Warner Publications took over Ranch Romances in late 1933. It continued twice-a-month publication, which Clayton had begun in February 1927 after a little more than two years of monthly appearances. In October 1950, the firm commonly known as Thrilling Publications picked up Ranch Romances and produced the hybrid thriller every two weeks like clockwork through January 1958. By that time, Texas Rangers was about to expire after a 22-year-run (with #206, February 1958) as the next-to-last title in Thrilling's once impressive pulp empire. Ranch Romances experimented with monthly, then bi-monthly, before settling on quarterly publication from 1959 to 1971.

Unlike many other long-running and highly successful pulp magazines -- such as Amazing Stories and Analog (Astounding) Science Fiction -- Ranch Romances never became a digest, although the magazine did shrink to a 7-by-10, trimmed-edge format in its final decade or so. During that period, Ranch Romances published far more reprints than original stories. Indeed, many issues consisted entirely of reprints, taken from the enormous inventory of publisher Ned Pines, who subseqently gave up pulps and comic books to focus on paperback book publishing.

Unlike so many detective and science fiction writers of the pulp era -- along with a fair share of western writers -- the vast majority of men (and it was mostly men) and women who wrote for Ranch Romances during the 1920s and 1930s have long been forgotten. There were occasionally recognizable names -- William Colt MacDonald and Johnston McCulley most prominent among them -- but by and large Ranch Romances was a market for lesser-known, yet competent writers of the era. Unlike many western pulps, Ranch Romances contained no series characters.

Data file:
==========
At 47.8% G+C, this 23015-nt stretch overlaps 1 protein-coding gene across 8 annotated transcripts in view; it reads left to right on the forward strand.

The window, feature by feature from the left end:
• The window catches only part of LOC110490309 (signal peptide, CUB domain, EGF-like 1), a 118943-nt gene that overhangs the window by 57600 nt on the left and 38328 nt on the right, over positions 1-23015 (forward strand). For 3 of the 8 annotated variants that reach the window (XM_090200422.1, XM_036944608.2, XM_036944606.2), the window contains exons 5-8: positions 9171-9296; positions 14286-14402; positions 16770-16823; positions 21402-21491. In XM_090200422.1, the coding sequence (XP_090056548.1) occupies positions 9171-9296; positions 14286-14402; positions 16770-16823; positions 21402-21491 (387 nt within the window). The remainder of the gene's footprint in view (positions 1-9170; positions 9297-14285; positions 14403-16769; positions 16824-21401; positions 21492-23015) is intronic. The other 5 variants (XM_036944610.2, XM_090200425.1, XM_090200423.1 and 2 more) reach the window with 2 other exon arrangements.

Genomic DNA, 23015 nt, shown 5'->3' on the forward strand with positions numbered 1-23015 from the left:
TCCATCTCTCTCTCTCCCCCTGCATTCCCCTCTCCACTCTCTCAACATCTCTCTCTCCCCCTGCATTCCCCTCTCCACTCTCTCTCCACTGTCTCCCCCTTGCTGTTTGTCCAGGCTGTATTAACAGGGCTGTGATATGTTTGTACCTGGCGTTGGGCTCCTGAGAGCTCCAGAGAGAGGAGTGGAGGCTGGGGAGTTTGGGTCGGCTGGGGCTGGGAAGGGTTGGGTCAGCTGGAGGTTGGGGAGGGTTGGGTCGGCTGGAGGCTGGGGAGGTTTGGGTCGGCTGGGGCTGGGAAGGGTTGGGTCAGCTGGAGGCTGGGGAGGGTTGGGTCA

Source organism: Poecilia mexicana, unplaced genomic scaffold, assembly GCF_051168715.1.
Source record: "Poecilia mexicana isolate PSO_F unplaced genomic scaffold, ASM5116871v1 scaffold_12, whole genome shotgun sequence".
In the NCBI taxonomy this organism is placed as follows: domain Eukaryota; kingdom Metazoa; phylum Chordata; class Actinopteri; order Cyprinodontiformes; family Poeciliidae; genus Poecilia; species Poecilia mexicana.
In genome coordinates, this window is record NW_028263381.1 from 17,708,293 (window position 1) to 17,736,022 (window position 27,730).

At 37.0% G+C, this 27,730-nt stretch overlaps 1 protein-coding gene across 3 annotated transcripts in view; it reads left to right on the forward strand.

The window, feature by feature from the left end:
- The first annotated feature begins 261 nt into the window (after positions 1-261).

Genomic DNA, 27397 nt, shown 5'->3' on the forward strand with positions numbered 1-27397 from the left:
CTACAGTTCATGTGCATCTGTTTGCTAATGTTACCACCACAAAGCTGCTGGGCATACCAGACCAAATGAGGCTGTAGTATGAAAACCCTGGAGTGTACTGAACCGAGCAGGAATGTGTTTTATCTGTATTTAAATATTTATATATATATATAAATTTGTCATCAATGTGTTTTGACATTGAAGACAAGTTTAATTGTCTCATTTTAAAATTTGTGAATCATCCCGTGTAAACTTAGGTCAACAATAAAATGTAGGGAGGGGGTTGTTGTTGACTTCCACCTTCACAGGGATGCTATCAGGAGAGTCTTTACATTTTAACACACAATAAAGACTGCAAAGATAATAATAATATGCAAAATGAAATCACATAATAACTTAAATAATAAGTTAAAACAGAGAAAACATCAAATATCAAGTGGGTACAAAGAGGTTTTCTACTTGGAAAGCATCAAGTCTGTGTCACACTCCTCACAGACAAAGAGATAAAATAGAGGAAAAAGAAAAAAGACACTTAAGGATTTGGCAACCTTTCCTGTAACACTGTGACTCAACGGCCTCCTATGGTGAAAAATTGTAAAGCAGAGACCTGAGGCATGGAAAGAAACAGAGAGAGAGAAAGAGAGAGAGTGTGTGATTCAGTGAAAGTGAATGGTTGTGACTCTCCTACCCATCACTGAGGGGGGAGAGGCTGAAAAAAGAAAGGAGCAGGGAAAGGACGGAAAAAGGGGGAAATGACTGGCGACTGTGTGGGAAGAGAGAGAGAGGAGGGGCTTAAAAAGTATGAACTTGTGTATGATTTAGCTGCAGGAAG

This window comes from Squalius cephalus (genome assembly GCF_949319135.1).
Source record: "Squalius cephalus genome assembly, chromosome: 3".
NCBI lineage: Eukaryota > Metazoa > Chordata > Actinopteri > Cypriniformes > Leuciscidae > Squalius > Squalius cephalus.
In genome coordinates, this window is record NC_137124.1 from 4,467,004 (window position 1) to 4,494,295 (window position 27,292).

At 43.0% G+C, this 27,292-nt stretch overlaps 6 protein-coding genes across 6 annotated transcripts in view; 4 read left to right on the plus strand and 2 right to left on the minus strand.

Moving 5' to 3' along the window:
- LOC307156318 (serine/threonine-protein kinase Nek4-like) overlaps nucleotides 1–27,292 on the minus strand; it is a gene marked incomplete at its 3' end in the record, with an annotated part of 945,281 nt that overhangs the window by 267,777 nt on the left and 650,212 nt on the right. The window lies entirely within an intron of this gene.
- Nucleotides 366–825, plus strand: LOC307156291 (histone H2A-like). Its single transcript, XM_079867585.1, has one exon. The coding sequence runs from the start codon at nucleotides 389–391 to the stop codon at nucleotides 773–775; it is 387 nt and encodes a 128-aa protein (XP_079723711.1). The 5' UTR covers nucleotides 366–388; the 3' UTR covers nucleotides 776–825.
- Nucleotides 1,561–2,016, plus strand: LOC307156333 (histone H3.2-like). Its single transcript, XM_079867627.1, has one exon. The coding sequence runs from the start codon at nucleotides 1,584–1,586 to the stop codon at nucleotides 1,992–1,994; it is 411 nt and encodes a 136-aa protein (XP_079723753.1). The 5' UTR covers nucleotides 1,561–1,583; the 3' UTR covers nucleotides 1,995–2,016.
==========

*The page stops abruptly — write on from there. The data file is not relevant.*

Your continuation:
Throughout the 1940s -- as the pulp industry became increasingly squeezed by war-time paper drives and the competition of comic books, paperbacks, radio, film and, later, television -- Ellsworth soldiered on, frequently handling manuscripts submitted by western writers of distinction. They included Frank Gruber, Wayne D. Overholser, Elmer Kelton, Todhunter Ballard, Giles A. Lutz, and Lewis B. Patten.